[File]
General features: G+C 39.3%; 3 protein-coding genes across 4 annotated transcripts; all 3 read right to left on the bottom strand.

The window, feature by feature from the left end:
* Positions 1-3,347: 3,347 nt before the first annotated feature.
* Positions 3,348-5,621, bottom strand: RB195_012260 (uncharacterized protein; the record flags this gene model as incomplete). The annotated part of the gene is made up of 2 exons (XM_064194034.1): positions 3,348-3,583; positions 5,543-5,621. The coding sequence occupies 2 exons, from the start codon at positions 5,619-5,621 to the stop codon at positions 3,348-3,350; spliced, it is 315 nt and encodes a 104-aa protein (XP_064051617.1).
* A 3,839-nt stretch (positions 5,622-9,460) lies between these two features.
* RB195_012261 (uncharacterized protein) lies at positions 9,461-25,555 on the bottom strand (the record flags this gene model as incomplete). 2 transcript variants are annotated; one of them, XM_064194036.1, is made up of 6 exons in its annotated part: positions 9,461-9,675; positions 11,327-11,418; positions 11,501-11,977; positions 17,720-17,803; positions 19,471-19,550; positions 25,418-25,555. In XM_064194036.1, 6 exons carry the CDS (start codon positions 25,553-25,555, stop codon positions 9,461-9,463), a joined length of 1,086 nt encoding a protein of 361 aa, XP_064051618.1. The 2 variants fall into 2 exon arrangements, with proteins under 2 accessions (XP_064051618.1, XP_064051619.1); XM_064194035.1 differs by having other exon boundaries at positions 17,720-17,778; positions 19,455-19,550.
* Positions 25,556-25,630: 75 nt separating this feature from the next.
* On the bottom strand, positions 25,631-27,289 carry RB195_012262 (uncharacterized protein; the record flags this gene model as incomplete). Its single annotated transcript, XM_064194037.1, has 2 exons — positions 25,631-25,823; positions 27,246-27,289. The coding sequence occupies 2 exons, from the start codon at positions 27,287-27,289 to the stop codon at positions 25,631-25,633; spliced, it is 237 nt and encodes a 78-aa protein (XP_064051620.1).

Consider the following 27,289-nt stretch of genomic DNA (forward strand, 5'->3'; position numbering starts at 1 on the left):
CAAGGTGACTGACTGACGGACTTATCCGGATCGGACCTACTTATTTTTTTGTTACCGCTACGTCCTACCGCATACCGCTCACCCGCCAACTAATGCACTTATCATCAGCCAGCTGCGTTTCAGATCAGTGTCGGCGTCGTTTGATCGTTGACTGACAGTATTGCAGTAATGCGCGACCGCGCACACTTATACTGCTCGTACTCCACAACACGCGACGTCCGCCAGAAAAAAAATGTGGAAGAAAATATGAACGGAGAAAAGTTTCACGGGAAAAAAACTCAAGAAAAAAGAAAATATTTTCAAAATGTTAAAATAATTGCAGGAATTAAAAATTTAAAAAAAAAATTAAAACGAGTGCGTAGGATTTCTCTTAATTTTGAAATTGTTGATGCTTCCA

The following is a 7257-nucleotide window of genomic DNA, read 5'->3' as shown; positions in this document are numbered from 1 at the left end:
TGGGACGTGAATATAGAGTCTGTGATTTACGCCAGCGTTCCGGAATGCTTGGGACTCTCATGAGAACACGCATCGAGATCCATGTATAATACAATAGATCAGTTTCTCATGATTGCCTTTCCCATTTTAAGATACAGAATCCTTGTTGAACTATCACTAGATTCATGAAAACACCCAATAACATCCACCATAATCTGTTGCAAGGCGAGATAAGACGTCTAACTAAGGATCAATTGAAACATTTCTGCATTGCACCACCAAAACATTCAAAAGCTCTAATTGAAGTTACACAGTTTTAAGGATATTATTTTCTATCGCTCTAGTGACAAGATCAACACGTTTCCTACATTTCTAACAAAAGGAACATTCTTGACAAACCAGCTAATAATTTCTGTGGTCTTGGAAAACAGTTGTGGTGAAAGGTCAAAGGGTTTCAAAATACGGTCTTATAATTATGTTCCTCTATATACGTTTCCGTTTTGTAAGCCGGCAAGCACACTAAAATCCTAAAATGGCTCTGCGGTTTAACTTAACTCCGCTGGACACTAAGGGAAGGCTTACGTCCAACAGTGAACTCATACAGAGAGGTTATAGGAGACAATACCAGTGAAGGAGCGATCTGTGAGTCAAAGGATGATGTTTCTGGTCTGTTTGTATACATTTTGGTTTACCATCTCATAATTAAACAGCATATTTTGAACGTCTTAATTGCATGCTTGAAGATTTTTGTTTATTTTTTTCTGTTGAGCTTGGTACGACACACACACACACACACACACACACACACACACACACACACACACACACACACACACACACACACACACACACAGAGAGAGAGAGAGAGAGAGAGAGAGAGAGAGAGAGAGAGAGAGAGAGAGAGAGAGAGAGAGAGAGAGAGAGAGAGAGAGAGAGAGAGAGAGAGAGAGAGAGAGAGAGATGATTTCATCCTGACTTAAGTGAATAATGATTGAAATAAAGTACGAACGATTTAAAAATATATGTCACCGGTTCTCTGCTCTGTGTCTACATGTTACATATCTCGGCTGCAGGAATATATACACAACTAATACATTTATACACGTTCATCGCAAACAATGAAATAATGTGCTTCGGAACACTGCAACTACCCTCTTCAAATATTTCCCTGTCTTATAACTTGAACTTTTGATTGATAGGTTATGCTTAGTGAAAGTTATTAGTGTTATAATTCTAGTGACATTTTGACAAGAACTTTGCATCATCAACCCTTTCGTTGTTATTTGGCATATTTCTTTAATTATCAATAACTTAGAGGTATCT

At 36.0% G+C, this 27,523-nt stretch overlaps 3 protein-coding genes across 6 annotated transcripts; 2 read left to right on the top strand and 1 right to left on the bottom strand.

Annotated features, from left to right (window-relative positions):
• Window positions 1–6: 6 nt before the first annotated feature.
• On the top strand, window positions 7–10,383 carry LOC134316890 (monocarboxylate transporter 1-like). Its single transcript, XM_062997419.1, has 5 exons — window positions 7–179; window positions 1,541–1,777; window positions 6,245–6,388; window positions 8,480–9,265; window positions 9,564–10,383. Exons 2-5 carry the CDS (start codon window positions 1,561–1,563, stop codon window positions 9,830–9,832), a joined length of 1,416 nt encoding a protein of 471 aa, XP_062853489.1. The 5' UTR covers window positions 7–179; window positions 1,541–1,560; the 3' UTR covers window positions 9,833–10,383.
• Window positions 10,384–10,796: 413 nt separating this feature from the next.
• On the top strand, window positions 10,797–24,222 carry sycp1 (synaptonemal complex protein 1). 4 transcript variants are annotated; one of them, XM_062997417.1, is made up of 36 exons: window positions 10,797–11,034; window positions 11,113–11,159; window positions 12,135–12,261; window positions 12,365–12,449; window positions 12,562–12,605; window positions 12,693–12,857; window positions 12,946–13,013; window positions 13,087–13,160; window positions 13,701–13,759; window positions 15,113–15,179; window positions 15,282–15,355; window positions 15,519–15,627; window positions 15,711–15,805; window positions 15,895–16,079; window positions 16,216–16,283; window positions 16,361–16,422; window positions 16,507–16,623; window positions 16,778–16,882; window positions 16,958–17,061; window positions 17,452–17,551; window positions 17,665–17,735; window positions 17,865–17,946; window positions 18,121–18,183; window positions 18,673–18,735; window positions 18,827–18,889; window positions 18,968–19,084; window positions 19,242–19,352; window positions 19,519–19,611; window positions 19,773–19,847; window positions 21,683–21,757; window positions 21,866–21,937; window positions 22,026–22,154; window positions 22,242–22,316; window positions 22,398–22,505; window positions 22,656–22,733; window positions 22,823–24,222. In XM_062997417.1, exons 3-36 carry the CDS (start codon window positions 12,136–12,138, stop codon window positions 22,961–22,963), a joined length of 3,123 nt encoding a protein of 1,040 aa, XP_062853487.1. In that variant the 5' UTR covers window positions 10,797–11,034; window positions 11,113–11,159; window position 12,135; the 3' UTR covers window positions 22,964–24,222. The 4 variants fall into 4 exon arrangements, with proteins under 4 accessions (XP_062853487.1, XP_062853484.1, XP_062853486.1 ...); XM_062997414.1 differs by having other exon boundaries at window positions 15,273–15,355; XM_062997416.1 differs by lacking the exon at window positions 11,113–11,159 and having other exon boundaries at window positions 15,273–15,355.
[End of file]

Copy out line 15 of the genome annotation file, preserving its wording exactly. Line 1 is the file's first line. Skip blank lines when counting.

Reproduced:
• Window positions 1–6: 6 nt before the first annotated feature.